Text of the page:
Officially, running Windows 11 requires a newer PC that meets all of the performance and security requirements of the operating system. Unofficially on Windows 11 without It will be possible to meet these requirements, but we don’t yet know much about the details – how difficult it will be to install Windows 11 on these computers, how often they will remind you that you are working on unsupported hardware, and even whether you receive normal Windows security updates.
The edge has discovered a seemingly new warning message in the Windows 11 Setup app explicitly warning users of the dangers of installing Windows 11 on unsupported hardware – you may encounter “compatibility issues”, your PC “will not be allowed to receive updates”, and the “Damage to your PC due to incompatibility is not covered by the manufacturer’s warranty.” That’s all we’ve heard from Microsoft, but it’s the first time this policy has appeared during the Windows 11 setup process rather than in media reports. As soon as you click your way through this ominous warning message, the installation of Windows 11 is apparently allowed to continue.
I’ve tried rebuilding this screen on several unsupported Windows 10 systems of different vintages and failed, both with builds downloaded through the Insider Program and installations straight from a manually downloaded Windows 11 – ISO file. I also haven’t seen any firsthand reports about it outside of the Verge report. That doesn’t mean it won’t happen – Microsoft keeps handing out different updates to different groups of people at different times – just that I can only speculate about when you will actually see this message and what it means.
I suspect that eventually it is intentional to replace another screen that is currently displayed when attempting a manual installation of Windows on an unsupported system that completely blocks the upgrade if you have the processor, TPM, or Secure Windows 11 does not meet the boot requirements. The only way to bypass this screen and proceed with the installation for recent builds of Windows 11 is to make some registry changes that will disable the system checks. This new screen would keep the verifications in place and allow users to perform the kind of manual, officially unsupported installations that the company reluctantly allowed.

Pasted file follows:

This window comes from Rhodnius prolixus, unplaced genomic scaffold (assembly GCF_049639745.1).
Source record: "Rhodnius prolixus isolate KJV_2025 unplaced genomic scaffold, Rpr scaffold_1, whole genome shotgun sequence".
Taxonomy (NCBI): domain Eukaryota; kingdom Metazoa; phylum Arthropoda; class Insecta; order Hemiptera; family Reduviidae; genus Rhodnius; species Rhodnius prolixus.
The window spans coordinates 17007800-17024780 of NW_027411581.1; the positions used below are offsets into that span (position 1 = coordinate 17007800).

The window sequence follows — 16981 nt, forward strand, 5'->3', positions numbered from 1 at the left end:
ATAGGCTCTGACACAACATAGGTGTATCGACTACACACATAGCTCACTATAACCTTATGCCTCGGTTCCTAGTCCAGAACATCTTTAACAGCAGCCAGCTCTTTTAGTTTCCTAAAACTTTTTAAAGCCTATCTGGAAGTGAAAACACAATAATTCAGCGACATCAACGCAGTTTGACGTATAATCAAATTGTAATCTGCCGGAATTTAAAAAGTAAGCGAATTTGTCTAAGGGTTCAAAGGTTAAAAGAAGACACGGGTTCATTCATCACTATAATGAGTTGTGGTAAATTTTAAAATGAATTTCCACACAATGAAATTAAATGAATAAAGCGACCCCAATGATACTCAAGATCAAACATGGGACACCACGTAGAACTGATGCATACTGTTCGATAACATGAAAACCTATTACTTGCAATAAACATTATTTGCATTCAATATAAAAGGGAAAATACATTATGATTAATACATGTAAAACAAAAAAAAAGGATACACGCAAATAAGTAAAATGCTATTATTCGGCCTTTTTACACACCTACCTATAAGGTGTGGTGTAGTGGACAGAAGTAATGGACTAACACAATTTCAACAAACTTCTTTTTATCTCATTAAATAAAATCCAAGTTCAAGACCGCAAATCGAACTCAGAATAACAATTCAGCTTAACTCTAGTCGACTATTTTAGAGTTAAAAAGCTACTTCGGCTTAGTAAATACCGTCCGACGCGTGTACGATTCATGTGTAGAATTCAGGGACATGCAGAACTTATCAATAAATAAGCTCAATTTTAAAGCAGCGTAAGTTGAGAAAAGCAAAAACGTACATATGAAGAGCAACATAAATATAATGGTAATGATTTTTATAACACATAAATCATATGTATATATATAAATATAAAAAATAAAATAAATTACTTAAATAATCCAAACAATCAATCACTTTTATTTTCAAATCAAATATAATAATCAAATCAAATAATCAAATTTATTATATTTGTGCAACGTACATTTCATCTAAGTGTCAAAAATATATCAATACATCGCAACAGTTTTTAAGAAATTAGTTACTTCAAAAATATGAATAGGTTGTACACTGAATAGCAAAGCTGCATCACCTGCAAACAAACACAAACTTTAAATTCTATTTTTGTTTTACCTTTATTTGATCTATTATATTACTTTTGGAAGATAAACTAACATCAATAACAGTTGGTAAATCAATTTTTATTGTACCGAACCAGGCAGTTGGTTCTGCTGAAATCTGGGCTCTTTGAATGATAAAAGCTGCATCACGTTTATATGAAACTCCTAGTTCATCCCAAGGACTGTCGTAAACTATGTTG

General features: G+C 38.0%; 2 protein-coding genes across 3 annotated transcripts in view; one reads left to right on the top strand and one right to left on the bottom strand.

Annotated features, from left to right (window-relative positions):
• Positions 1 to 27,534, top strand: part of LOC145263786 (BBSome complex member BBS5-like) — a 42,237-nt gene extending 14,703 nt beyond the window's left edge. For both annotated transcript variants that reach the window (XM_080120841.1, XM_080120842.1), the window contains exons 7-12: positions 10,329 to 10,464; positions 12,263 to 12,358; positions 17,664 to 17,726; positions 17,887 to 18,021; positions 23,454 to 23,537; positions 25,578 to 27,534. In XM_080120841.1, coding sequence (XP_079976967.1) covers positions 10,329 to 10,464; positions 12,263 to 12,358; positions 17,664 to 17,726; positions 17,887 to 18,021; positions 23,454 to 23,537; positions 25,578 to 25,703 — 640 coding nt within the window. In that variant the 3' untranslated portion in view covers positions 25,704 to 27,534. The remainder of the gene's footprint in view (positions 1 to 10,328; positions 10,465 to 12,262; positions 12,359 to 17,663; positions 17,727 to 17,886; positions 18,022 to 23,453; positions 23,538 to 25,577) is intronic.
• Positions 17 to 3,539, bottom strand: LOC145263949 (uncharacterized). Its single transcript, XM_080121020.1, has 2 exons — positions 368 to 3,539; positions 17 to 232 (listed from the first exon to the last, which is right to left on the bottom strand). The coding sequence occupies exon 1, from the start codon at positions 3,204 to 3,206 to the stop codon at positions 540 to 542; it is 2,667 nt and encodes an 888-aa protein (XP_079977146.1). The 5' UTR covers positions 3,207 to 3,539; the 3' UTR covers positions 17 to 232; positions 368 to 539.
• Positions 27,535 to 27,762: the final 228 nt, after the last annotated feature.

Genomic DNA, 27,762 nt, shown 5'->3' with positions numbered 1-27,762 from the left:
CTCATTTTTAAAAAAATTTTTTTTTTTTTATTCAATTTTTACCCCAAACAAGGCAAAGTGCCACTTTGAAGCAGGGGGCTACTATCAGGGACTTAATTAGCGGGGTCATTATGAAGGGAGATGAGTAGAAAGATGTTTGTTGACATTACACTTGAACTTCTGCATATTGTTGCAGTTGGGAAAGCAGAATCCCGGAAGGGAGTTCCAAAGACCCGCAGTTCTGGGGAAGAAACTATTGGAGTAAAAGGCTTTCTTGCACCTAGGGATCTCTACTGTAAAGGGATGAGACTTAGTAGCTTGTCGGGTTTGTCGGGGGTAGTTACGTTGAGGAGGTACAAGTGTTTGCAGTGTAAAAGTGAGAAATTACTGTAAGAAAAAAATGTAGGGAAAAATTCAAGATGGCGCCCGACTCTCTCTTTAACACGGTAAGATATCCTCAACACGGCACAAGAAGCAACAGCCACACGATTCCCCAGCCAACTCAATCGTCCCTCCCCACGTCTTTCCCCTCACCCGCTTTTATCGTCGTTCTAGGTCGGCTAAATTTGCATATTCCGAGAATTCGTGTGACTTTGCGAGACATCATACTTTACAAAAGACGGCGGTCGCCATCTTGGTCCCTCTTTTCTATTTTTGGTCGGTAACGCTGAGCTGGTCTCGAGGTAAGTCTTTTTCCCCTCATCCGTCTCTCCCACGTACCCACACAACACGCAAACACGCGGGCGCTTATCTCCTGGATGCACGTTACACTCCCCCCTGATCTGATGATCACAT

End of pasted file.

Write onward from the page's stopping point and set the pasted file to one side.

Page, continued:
Officially supported or not, there are many PCs released between 2015 and 2017 that should run Windows 11 more or less reliably than officially supported systems. The sixth and seventh generation Intel Core processors and the first generation AMD Ryzen processors are still receiving modern driver updates from Intel and AMD, one of the key factors Microsoft cites when it comes to the stability of Windows 11 newer computers goes. These PCs also remain perfect for almost any modern PC workload aside from high-end gaming or video editing, things that actually benefit from newer CPUs and GPUs with more cores and higher clock speeds.
We’ll cover what it’s like to run Windows 11 on unsupported systems as part of our OS review so that enthusiasts and testers at least have an idea of what they’re getting into. Windows 11 will officially be released on October 5th. An updated version of Microsoft’s PC Health Check app that was recently released can tell you more about whether your system meets the Windows 11 requirements and what (if anything) you can do to fix it.
Offer picture from Andrew Cunningham
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